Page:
A New York City subway train derailed in Harlem on Tuesday (27 June), injuring 34 passengers and forcing hundreds of people to evacuate from trains along the subway line.
Two cars in the Brooklyn-bound A train careened off the tracks after the emergency brake was activated. The train cars crashed into a wall near the 125th St station in northern Manhattan, newly-minted Metropolitan Transportation Authority (MTA) chief Joseph Lhota said.
"The train was peeled open like a can opener," Paul Navarro, track division chairman for the Transport Workers Union, told the New York Daily News after visiting the accident site.
Fire Commissioner Daniel Nigro told the New York Times that 34 people were treated for minor injuries, including smoke inhalation. Seventeen of those were taken to nearby hospitals.
According to the Daily News, panicked passengers aboard the A train and a trailing D train broke windows in their subway cars and climbed out to the tracks. Nigro said that approximately 800 people were in the tunnel following the incident and that it took more than an hour to evacuate them all.
Kelly Kopp, a 48-year-old photographer aboard the A train, told the Daily News he heard what sounded like a "huge explosion" before his train came to a sudden halt. "It was enough to scare the heck out of us and for me to think I could die in this train," Kopp said.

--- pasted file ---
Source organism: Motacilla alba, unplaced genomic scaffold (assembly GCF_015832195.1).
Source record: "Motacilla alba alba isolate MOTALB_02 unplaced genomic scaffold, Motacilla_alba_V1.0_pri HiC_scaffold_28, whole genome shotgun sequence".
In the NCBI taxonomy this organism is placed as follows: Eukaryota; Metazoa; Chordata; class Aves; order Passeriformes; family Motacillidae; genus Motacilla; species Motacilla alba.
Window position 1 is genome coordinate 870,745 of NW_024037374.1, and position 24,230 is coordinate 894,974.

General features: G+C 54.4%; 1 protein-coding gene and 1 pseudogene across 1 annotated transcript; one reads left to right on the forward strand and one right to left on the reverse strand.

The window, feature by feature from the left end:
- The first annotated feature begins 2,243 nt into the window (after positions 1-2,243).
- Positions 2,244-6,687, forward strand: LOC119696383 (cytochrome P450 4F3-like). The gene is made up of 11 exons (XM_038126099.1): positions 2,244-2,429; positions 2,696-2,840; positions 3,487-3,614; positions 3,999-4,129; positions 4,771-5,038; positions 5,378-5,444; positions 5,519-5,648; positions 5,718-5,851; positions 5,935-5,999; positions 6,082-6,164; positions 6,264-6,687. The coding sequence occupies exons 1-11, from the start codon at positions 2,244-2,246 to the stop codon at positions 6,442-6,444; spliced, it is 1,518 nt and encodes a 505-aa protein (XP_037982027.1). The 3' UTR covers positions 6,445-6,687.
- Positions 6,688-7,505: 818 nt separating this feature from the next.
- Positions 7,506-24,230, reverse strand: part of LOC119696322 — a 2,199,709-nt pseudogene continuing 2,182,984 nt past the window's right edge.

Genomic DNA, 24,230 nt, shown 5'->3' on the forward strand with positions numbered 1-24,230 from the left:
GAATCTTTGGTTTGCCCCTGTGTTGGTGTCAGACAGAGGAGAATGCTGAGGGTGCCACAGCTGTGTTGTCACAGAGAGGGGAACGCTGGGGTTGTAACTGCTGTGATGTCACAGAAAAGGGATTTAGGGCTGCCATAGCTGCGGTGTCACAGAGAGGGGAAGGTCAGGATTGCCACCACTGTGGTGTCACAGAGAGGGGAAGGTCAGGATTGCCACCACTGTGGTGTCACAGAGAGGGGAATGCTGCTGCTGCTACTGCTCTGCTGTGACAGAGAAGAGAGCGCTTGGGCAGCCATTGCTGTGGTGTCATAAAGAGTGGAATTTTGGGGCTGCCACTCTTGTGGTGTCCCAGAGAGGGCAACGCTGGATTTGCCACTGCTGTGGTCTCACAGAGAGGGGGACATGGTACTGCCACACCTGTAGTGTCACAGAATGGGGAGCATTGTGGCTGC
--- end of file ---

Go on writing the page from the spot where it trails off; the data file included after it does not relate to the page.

"As soon as the train stopped, people started screaming. And that was really terrifying because I thought some fire was going to start shooting through the train," he added. "And then people were throwing up, too, from the smoke."
Lhota, who is just five days into his post, told reporters that investigators are working to determine the cause of the derailment. "This does not look like a failure on the part of the equipment," he said. "The brakes went into emergency and we need to determine why."
According to the Daily News, the incident severely disrupted service during the morning rush-hour. Service along the B and C lines were knocked out, as well as large portions of the A and D lines. Lhota and Ronnie Hakim, the MTA's acting executive director, said they were unsure when service would be fully restored.
Lhota said the derailed train still had to be removed in order to establish the extent of the track damage.
Navarro, meanwhile, said the derailment caused "extensive damage" to the tracks and other equipment. About 200 feet of track and multiple signals were damaged and mounds of concrete were smashed from the walls, the Times reported. Navarro added that a piece of the train car door hit the electrified third rail, which was dislodged.